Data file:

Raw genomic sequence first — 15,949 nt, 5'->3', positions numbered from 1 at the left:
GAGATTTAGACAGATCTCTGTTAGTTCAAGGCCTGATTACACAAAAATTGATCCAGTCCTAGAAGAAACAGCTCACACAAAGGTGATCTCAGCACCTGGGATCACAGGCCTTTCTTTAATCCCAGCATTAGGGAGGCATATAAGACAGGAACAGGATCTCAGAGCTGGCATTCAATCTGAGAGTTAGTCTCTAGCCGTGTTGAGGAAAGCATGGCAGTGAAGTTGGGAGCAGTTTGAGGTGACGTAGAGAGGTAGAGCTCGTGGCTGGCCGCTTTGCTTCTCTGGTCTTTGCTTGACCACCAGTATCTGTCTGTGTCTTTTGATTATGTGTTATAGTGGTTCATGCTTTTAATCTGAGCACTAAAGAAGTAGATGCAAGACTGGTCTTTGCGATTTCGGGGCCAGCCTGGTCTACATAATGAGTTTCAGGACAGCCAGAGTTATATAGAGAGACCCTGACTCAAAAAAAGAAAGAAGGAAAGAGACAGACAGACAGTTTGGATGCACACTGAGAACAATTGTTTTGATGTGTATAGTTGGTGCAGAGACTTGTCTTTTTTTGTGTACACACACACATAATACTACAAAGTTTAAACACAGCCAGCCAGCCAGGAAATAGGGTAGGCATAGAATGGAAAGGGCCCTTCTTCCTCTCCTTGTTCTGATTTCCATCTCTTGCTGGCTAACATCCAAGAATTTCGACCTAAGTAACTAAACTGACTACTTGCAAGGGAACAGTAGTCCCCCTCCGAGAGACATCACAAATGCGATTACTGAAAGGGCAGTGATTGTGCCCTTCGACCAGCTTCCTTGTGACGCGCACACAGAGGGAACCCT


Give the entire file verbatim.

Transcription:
Raw genomic sequence first — 15,949 nt, 5'->3', positions numbered from 1 at the left:
GAGATTTAGACAGATCTCTGTTAGTTCAAGGCCTGATTACACAAAAATTGATCCAGTCCTAGAAGAAACAGCTCACACAAAGGTGATCTCAGCACCTGGGATCACAGGCCTTTCTTTAATCCCAGCATTAGGGAGGCATATAAGACAGGAACAGGATCTCAGAGCTGGCATTCAATCTGAGAGTTAGTCTCTAGCCGTGTTGAGGAAAGCATGGCAGTGAAGTTGGGAGCAGTTTGAGGTGACGTAGAGAGGTAGAGCTCGTGGCTGGCCGCTTTGCTTCTCTGGTCTTTGCTTGACCACCAGTATCTGTCTGTGTCTTTTGATTATGTGTTATAGTGGTTCATGCTTTTAATCTGAGCACTAAAGAAGTAGATGCAAGACTGGTCTTTGCGATTTCGGGGCCAGCCTGGTCTACATAATGAGTTTCAGGACAGCCAGAGTTATATAGAGAGACCCTGACTCAAAAAAAGAAAGAAGGAAAGAGACAGACAGACAGTTTGGATGCACACTGAGAACAATTGTTTTGATGTGTATAGTTGGTGCAGAGACTTGTCTTTTTTTGTGTACACACACACATAATACTACAAAGTTTAAACACAGCCAGCCAGCCAGGAAATAGGGTAGGCATAGAATGGAAAGGGCCCTTCTTCCTCTCCTTGTTCTGATTTCCATCTCTTGCTGGCTAACATCCAAGAATTTCGACCTAAGTAACTAAACTGACTACTTGCAAGGGAACAGTAGTCCCCCTCCGAGAGACATCACAAATGCGATTACTGAAAGGGCAGTGATTGTGCCCTTCGACCAGCTTCCTTGTGACGCGCACACAGAGGGAACCCT